What Doth A Leader Make Essay Research — страница 2

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the leadership signal. It is oriented to the past and to the present. The second element is what makes the leader distinct. Again, it is a resonance. The leader must be perceived to resonate in perfect harmony with a vision of the future, which the people who elect him find agreeable. ?Agreeable? ? this means compatible with the fulfilment of the aforementioned needs in a manner, which will render life acceptable. To each group of people, its own requirements, explicit and implicit, openly expressed and latent. The members of a nation might feel that they lost the ability to shape their future and that their security is compromised. They will then select a leader who will ? so they believe, judged by what they know about him ? restore both. The means of restoration are less

important. To become a leader, one must convince the multitude, the masses, the public that one can deliver, not that one knows the best, most optimal and most efficient path to a set goal. The HOW is of no consequences. It pales compared to the WILL HE ? This is because people value the results more than the way. Even in the most individualistic societies, people prefer the welfare of the group to which they belong to their own. The leader promises to optimize utility for the group as a whole. It is clear that not all the members will equally benefit, or even benefit at all. The one who can convince his fellow beings that he can secure the attainment of their goals (and, thus, provide for their needs satisfactorily) ? will become a leader. What matters could vary from time to

time and from place to place. To one group of people, the personality of the leader is of crucial importance, to others his ancestral roots. At one time, the religious affiliation, and at another, the right education or vision of the future. Whatever determines the outcome, it must be strongly correlated with what the group perceives to be its needs and upon its definition of an acceptable life. This is the information content of the signal. Selecting a leader is no trivial pursuit. People take it very seriously. They harbour the belief that the results of this decision will also determine whether their needs will be fulfilled. In other words : the choice of leader will determine if they will lead an acceptable life. These seriousness and contemplative attitude prevail even when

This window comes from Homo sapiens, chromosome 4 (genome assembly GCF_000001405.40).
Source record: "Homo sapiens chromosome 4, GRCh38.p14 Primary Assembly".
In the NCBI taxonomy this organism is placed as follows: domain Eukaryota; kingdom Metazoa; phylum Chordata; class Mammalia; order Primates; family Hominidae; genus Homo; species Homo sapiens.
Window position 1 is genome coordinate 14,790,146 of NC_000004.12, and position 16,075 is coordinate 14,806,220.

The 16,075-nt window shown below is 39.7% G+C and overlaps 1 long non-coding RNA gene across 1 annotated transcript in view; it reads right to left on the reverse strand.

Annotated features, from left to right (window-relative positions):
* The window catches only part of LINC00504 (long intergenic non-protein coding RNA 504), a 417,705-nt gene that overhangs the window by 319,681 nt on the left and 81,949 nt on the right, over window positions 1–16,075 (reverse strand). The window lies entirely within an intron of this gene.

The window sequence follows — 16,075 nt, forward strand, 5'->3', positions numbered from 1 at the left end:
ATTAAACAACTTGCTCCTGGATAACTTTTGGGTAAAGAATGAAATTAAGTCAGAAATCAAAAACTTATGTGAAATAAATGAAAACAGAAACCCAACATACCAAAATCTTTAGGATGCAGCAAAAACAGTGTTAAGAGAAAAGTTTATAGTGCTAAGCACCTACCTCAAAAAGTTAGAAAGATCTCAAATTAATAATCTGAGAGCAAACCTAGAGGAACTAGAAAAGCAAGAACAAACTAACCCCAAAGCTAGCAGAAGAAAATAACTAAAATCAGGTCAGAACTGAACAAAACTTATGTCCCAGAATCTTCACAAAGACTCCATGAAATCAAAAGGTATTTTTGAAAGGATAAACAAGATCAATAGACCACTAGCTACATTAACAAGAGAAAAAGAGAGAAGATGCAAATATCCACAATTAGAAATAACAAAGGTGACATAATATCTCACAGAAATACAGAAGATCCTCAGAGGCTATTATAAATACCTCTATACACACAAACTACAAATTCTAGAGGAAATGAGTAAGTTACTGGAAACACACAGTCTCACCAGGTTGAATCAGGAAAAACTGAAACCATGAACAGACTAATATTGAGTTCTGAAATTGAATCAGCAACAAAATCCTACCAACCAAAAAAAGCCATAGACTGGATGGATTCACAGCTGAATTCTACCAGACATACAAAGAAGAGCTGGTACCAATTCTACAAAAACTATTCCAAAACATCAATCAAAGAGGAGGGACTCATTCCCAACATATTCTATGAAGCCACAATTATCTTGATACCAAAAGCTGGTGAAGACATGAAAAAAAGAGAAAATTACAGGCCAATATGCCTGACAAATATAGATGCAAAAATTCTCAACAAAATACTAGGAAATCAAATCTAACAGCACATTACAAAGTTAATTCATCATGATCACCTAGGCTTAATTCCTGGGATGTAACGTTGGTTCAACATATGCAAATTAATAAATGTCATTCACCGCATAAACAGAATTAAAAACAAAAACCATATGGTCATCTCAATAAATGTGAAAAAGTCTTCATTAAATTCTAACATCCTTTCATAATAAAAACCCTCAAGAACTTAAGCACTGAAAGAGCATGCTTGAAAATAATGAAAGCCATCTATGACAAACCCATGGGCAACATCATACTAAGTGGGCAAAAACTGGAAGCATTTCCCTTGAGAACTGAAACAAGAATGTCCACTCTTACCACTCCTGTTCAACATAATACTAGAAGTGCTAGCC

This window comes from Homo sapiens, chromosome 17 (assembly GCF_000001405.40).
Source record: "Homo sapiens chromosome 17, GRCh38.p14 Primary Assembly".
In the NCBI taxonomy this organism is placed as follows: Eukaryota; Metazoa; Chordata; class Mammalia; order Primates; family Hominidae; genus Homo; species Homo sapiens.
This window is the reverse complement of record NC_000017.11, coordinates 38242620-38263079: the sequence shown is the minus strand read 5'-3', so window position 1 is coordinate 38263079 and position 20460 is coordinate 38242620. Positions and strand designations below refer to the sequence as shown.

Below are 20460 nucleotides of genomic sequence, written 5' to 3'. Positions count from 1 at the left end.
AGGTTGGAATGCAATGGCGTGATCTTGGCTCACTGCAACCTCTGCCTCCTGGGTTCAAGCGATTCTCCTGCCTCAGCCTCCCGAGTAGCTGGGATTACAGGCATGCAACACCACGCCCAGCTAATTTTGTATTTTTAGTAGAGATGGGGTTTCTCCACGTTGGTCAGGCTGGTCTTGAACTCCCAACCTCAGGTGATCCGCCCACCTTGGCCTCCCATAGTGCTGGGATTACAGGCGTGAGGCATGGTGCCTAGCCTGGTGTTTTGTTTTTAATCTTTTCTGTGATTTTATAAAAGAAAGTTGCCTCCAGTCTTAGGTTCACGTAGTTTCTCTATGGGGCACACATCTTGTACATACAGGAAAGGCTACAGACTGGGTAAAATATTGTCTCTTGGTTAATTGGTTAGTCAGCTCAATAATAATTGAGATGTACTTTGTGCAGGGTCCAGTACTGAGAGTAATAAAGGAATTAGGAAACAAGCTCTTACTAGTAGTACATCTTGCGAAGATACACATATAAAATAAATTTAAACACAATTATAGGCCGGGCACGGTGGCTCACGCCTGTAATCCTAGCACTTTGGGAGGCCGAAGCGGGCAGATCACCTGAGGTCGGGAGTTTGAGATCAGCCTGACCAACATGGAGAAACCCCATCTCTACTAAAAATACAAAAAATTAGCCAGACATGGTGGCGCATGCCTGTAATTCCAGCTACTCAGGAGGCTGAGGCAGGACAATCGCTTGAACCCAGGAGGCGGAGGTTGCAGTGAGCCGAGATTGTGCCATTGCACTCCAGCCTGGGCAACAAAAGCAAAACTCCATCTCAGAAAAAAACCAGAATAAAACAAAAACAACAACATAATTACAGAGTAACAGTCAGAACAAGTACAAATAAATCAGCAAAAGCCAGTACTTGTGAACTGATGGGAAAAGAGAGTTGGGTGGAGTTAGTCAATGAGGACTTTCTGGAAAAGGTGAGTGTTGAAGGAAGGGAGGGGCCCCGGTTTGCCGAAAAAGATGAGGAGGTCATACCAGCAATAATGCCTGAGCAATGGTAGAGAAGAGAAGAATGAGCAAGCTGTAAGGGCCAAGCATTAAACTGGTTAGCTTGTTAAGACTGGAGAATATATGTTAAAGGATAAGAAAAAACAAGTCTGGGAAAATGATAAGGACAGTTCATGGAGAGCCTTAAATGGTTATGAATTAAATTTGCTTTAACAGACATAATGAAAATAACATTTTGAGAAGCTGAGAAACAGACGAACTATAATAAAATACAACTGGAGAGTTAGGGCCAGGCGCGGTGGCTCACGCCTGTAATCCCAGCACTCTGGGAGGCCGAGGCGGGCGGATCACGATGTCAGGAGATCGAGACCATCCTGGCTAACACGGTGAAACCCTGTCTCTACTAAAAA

the leader is chosen by a select few (the nobility, the party). Information is gathered from open sources, formal and informal, by deduction, induction and inference, through contextual surmises, historical puzzle-work and indirect associations. To which ethnic group does the candidate belong? What is his history and his family’s / tribe’s / nation’s? Where is he coming from , geographically and culturally? What is he aiming at and where is he going to, what is his vision? Who are his friends, associates, partners, collaborators, enemies and rivals? What are the rumours about him, the gossip? These are the cognitive, epistemological and hermeneutic dimensions of the information gathered. It is all subject to a process very similar to scientific theorizing. Hypotheses are

constructed to fit the known facts. Predictions are made. Experiments conducted and reality data amassed. It is all fitted into a theory. As more data is revealed, accumulates and unfolds ? the theory undergoes revisions or a paradigmatic shift, to use an old adage. As with scientific conservatism, the theory tends to colour the interpretation of new data. A cult of ?priests? (commentators) emerges which defends common wisdom and ?well known? ?facts? against intellectual insurrections and non-conformism. But finally the theory settles down and a consensus emerges: a leader is born. The emotional aspect is predominant, more than it is in the implementation of the scientific methodology. Emotions play the role of gatekeepers and circuit breakers in the decision-making processes

involved in the selection of a leader. They are the filters, the membranes through which information seeps into the minds of the members of the group. They determine the inter-relations between the various data items. Finally, they assign values and moral and affective weights to them within a coherent emotional framework. The emotions in this case are rules of procedure. The information is the input processed by these rules within a fuzzy decision theorem. The leader is the outcome (almost the by-product) of this potentially explosive mixture. This is why the politics of government and leadership is so charged with emotions. This is a static depiction, which does not provide us with the dynamics of the selection process. How does the information gathered affect it? Which